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Google Talk is available. I'm at work so I can't try it until I get back to my hotel room tonight (I'm working out of Tempe, AZ this week). http://talk.google.com/ someone post a review if you get the chance.

 

EDIT: Google Talk requires a gmail account. If you've been living under a rock and don't yet have one, I'll be happy to send you one of my 50 invites. Just let me know.

Edited by cajunman4life

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I highly doubt that skype lets you make PC to landline calls for free
... and you are correct, but you can, for a small fee, make PC to landline calls to people who are not signed up with Skype. I could call, for example, the local pizza delivery guys for $0.02/minute (I think) and they don't have to even know what Skype is. Not so, apparently, with the google thing... at least until they get their infrastructure worked out and then it may be an offering they make.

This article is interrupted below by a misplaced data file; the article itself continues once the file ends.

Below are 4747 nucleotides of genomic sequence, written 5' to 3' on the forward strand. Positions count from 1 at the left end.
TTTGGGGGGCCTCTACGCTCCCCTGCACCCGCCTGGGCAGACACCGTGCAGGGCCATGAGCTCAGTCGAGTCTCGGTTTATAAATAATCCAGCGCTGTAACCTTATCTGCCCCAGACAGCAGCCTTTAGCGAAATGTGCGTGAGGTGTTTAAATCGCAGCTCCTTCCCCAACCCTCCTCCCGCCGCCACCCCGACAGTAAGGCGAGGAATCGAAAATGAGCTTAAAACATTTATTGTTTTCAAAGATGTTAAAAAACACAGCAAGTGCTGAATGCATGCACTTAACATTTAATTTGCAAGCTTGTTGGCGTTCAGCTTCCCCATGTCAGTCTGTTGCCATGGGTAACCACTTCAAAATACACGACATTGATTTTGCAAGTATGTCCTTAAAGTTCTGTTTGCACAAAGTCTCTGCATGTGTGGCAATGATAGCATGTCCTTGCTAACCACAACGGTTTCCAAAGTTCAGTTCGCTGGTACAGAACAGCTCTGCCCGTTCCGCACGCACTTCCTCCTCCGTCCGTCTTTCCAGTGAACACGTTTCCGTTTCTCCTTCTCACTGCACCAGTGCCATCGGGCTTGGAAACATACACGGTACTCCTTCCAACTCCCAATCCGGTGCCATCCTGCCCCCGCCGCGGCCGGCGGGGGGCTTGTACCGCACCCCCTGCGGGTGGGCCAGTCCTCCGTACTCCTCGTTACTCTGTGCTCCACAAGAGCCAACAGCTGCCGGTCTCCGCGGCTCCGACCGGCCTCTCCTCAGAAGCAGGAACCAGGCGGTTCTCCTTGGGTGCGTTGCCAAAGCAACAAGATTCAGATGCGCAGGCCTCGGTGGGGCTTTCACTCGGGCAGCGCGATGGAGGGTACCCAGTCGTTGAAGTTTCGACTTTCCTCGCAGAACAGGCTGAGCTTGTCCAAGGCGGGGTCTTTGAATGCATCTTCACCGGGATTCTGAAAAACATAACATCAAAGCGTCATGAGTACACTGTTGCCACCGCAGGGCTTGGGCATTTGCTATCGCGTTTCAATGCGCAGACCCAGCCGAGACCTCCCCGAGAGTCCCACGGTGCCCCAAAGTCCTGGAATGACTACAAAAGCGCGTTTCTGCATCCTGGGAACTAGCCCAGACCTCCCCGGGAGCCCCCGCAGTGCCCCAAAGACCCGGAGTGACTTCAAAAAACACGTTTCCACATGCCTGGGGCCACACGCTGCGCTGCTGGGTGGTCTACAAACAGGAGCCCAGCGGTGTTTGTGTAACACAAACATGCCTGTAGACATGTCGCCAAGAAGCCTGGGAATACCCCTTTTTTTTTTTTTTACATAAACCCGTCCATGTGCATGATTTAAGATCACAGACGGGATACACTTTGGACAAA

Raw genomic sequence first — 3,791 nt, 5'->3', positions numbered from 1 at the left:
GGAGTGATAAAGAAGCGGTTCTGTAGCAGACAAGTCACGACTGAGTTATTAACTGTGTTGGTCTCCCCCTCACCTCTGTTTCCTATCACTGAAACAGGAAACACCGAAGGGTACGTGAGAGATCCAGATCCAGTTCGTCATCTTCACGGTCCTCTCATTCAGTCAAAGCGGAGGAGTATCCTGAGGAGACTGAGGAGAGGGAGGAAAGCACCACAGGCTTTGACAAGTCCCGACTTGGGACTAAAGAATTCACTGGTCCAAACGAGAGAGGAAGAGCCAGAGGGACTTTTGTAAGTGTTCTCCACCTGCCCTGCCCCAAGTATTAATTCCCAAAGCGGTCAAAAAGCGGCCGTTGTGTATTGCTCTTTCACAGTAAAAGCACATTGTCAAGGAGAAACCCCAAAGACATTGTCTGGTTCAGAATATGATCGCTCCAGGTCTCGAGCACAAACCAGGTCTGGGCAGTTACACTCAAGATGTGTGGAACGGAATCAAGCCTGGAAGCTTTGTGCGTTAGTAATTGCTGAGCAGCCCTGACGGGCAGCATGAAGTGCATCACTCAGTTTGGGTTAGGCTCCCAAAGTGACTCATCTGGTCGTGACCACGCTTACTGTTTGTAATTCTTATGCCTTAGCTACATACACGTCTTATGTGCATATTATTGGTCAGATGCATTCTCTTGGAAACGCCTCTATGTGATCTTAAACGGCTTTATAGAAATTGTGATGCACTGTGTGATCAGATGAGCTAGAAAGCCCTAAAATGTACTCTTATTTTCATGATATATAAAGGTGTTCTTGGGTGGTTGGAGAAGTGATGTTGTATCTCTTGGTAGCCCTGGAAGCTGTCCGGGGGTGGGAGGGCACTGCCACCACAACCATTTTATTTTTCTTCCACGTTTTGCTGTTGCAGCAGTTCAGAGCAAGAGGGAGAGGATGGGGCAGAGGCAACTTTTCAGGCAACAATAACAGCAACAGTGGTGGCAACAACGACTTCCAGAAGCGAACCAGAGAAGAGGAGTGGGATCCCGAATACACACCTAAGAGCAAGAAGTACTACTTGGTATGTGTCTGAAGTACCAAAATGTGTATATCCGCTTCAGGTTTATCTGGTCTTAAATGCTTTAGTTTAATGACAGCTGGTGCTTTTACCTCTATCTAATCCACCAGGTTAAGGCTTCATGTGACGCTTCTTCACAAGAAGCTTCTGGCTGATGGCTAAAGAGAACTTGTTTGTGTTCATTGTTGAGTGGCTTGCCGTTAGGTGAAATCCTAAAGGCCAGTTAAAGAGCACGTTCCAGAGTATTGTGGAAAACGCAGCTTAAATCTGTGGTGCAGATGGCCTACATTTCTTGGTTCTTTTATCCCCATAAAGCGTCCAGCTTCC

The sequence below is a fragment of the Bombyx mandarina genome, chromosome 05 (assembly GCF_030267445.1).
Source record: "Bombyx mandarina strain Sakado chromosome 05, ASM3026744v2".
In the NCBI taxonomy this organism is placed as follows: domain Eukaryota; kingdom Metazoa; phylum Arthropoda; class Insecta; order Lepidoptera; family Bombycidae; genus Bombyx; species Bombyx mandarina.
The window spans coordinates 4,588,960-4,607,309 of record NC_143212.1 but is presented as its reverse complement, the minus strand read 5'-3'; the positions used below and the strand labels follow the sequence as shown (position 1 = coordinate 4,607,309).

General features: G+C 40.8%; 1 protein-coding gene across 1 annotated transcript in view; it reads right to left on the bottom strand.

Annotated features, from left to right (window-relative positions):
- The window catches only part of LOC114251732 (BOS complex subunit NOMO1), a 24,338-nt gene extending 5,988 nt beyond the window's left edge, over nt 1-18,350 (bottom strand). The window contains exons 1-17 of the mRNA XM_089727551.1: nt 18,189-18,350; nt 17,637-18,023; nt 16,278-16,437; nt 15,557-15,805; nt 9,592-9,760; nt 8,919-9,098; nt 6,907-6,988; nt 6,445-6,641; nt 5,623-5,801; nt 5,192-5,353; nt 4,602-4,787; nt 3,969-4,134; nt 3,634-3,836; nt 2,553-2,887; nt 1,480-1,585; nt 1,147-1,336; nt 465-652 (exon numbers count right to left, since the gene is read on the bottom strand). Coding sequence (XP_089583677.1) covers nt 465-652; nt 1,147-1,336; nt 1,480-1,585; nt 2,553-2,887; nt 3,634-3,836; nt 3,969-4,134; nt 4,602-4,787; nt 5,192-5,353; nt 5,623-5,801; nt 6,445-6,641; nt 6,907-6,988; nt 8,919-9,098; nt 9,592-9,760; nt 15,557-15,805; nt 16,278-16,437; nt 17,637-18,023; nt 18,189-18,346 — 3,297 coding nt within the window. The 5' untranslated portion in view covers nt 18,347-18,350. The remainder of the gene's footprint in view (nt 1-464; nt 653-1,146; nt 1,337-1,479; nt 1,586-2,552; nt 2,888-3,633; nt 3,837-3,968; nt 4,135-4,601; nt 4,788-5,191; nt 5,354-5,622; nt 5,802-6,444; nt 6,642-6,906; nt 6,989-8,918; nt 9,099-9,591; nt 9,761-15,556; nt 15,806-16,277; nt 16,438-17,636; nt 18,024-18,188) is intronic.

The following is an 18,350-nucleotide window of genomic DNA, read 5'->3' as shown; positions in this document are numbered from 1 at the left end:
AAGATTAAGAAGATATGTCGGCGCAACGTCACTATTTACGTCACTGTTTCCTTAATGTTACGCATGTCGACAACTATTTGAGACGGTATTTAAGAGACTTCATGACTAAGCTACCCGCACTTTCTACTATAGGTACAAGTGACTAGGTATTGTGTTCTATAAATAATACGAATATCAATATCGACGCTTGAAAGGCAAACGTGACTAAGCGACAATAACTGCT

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Well Yahoo does also offer PC to landline but at a cost as well as SMS messaging, again at a cost.

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hey guys....downloaded and installed google talk.

 

Interface looks a lot like AIM, but less cluttered (standard google). Anyways, I haven't had a chance to test the talking functionality because I am sans microphone/speakers at work.

 

The only limitation I see right now is you can't instant message with just anyone that hasn't seen/received your invitation. But i'm sure this is just a control to test it.

 

As one of my friends said, "I bet you can round up all the geeks around the world by seeing who has downloaded and installed this app before noon today". I'm afraid we both fall in this category...hehe.

 

Sam

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For those who can't get to it at work, here's a mini-review you may be able to see.

www.downloadsquad.com/2005/08/23/googe-talk-review/1

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A thought just came to mind. Let's say I signed up for xyz@gmail.com before and loaded gtalk today. When I created it I don't recall an option for an alias - it asked for my google account which is my email name.

 

Now, if I say out here in a public forum to contact me at XYZ via Gtalk then have I just given my email to clever spammers? Not a good thing.